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NASA powers on solar study instrument that moves ‘like a sunflower’

NASA has developed a new instrument to study the sun. 

The Total and Spectral Solar Irradiance Sensor (TSIS-1) became fully operational this month, after it was installed on the International Space Station.  

TSIS-1 was launched with SpaceX Falcon 9 in December from Florida’s Cape Canaveral Air Force Station.

 

NASA has developed a new instrument to study the sun. The TSIS-1 was launched with SpaceX Falcon 9 in December, but according to the space agency, it has now become part of the International Space Station. It can be seen getting extracted from the Dragon capsule above

After two weeks it was extracted and integrated onto the International Space Station, where it will remain permanently.

The TSIS-1 was then tested by the University of Colorado Laboratory for Atmospheric and Space Physics (LASP) for more than two months.

The LASP team first examined the TSIS-1’s pointing platform, which directs solar instruments toward the sun, before testing the solar instruments themselves.

A statement from NASA explained the purpose the TSIS-1 will serve.

It said: ‘TSIS-1 studies the total amount of light energy emitted by the Sun using the Total Irradiance Monitor, one of two sensors onboard.

‘This sensor’s data will give us a better understanding of Earth’s primary energy supply and provide information to help improve models simulating the planet’s climate.

‘The monitor first started collecting science data – called “first light” – on January 11th after its doors were opened to fully view the Sun. The sensor extends a 40-year measurement of the sun’s total energy to Earth.’

The instrument installed on the ISS directs toward the sun. According to NASA, it operates like a sunflower and follows the Sun from sunrise to its sunset, which occurs every 90 minutes, as shown. At sunset, it rewinds, recalibrates and waits for the next sunrise

The TSIS-1’s other sensor, the Spectral Irradiance Monitor, can measure the distribution of the sun’s energy over the visible, infrared and ultraviolet light regions.

This is significant because every light wavelength interacts with our atmosphere differently, the NASA statement explained.

It said: ‘For instance, spectral irradiance measurements of the Sun’s ultraviolet radiation are critical to understanding the ozone layer – Earth’s natural sunscreen that protects life from harmful radiation.

‘The sensor experienced first light on March 4th when full science data collection began. TSIS-1’s Spectral Irradiance Monitor extends a 15-year record of spectral irradiance measurements.’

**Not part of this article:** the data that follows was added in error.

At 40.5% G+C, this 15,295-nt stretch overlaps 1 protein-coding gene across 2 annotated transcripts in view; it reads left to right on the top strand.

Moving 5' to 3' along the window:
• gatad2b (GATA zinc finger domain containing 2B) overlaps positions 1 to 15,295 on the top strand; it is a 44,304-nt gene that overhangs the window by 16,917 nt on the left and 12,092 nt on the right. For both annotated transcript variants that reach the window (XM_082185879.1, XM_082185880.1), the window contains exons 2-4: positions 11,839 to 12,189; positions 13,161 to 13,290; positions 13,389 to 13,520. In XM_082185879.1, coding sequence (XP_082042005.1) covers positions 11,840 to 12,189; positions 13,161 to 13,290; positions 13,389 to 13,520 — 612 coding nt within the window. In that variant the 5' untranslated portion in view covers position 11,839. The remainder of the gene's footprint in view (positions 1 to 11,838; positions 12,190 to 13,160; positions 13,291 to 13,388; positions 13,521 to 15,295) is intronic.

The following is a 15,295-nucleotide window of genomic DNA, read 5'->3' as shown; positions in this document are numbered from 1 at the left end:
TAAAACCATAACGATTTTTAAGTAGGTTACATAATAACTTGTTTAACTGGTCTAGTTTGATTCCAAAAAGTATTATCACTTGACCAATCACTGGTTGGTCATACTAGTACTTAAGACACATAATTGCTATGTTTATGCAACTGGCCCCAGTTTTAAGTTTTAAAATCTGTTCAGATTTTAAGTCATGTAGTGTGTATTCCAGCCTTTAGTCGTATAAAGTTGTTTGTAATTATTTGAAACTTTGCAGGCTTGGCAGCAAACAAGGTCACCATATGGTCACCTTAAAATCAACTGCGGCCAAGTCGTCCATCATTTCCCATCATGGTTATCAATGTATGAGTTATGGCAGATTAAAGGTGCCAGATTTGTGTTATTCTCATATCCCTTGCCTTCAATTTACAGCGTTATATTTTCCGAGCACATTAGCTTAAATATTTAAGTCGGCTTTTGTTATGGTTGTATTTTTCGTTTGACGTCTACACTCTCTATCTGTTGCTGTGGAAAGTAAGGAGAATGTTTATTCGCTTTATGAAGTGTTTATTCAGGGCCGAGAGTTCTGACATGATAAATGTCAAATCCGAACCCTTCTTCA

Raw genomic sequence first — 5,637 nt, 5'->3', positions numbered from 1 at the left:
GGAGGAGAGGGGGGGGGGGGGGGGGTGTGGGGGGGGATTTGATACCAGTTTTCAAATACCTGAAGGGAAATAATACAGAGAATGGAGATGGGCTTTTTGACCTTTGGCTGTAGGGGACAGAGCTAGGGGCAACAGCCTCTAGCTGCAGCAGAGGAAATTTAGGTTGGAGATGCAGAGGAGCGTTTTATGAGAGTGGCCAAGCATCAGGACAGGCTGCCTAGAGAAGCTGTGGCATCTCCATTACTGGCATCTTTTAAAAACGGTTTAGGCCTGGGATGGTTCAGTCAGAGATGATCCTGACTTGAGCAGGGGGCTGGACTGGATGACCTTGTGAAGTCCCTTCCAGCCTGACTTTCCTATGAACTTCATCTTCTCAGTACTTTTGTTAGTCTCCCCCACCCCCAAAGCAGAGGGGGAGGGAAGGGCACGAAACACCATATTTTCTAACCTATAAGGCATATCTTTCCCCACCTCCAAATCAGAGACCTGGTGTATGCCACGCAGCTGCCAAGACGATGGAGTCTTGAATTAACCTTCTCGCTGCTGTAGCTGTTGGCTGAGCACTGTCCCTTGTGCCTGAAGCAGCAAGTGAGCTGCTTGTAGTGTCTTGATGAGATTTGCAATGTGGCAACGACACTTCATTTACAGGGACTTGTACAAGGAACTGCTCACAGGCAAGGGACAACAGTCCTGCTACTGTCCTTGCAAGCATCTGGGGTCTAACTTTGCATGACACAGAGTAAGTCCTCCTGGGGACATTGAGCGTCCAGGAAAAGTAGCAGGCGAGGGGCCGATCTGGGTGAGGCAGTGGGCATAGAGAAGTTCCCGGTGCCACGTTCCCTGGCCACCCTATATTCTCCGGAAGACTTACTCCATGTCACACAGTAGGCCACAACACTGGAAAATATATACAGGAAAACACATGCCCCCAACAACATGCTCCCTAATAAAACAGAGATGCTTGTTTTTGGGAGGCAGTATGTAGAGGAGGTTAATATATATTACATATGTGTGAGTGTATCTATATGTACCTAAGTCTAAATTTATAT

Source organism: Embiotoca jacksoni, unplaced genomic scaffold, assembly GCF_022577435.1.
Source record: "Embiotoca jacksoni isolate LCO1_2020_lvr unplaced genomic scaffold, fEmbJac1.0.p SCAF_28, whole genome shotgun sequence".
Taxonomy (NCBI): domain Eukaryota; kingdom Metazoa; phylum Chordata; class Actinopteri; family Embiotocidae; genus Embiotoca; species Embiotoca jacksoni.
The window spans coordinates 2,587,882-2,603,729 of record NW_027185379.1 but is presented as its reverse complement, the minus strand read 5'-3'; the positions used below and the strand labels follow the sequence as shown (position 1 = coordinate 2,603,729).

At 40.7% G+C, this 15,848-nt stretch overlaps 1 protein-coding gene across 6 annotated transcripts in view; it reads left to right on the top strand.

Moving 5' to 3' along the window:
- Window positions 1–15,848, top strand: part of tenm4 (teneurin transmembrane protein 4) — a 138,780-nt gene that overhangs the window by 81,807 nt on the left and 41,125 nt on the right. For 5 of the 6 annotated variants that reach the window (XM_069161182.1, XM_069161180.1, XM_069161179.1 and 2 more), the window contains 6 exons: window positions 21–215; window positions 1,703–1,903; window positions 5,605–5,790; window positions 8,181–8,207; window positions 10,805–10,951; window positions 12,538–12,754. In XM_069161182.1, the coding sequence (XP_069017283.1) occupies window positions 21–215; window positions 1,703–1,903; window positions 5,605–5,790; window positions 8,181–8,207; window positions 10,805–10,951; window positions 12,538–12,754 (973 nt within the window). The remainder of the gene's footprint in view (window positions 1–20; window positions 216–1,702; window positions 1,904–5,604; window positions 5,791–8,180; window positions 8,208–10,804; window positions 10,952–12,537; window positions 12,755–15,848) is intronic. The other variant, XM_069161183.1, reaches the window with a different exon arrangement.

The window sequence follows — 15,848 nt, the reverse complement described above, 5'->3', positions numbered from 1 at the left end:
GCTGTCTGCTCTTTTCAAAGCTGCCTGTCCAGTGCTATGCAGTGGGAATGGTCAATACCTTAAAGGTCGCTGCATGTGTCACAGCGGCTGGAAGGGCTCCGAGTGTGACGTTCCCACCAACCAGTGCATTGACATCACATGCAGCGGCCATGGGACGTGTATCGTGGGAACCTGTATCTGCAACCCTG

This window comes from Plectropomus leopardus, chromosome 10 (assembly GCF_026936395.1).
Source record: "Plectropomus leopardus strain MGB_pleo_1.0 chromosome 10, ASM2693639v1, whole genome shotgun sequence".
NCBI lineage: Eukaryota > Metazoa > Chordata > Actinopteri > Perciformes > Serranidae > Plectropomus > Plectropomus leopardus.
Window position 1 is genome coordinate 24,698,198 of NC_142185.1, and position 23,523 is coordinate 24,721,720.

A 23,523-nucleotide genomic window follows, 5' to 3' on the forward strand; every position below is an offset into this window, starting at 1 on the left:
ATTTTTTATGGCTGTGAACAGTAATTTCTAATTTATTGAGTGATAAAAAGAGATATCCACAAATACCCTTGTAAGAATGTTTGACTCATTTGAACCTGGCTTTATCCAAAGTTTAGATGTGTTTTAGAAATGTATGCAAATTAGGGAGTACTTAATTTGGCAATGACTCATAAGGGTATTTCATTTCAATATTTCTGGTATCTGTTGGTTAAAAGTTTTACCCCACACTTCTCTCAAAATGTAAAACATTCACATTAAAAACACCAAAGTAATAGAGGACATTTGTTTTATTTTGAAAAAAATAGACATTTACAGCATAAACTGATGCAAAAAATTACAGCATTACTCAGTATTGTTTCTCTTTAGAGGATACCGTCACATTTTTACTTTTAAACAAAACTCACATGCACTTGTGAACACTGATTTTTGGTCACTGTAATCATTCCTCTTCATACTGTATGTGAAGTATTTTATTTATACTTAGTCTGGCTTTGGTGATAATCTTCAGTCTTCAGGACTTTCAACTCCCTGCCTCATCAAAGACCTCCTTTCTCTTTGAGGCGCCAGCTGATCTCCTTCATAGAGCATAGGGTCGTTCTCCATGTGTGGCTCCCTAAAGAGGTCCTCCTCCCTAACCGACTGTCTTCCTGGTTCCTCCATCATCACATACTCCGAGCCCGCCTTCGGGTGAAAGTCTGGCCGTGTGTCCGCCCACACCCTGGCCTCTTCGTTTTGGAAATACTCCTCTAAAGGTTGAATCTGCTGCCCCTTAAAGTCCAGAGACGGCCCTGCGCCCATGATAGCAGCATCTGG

This diagram explains the role of the TSIS-1, which became fully operational this month and will be used to study the sun

This diagram explains the role of the TSIS-1, which became fully operational this month and will be used to study the sun

WHAT IS THE EARTH’S ‘RADIATION BUDGET?’

NASA’s Radiation Budget Science Project oversees space-borne instruments measuring reflecting sunlight in addition to thermal radiation that is emitted by earth.

‘The Earth’s Radiation Budget is a concept used for understanding how much energy the Earth gets from the Sun and how much energy the Earth-system radiates back to outerspace,’ a statement from NASA explains.

NASA uses instruments to measure reflecting sunlight and thermal radiation that is emitted by earth. File photo

NASA uses instruments to measure reflecting sunlight and thermal radiation that is emitted by earth. File photo

There are three basic components of the budget: Earth Emitted Energy, Solar Reflected Energy and Solar Incident Energy. 

The earth system is comprised of the atmosphere, oceans, the earth’s surface and ice mass, and if it retains a higher amount of solar energy than the amount that it radiates to outerspace, the earth will, consequentially, warm up.

In contrast, if the earth system receives less energy from the sun than the amount that it radiates to space, earth will cool down.

In other words, ‘absorbed sunlight raises the Earth’s temperature. Emitted radiation or heat lowers the temperature. When absorbed sunlight and emitted heat balance each other, the Earth’s temperature doesn’t change – the radiation budget is in balance’. 

For the next five years the TSIS-1 will be operated by NASA’s Goddard Space Flight Center.

NASA scientist Dong Wu said that the TSIS-1 has the potential to help researchers learn more about ‘the Sun’s influence on Earth’s radiation budget, ozone layer, atmospheric circulation, ecosystems and the effects that solar variability has on the Earth system and climate change’.

LASP was contracted by NASA to provide the solar irradiance measurements to Goddard Earth Science Data and Information Services Center.

LASP TSIS-1 lead scientist Peter Pilewskie said: ‘All systems are operating within their expected ranges. A lot of hard work remains for the team to interpret and validate the TSIS-1 data.’



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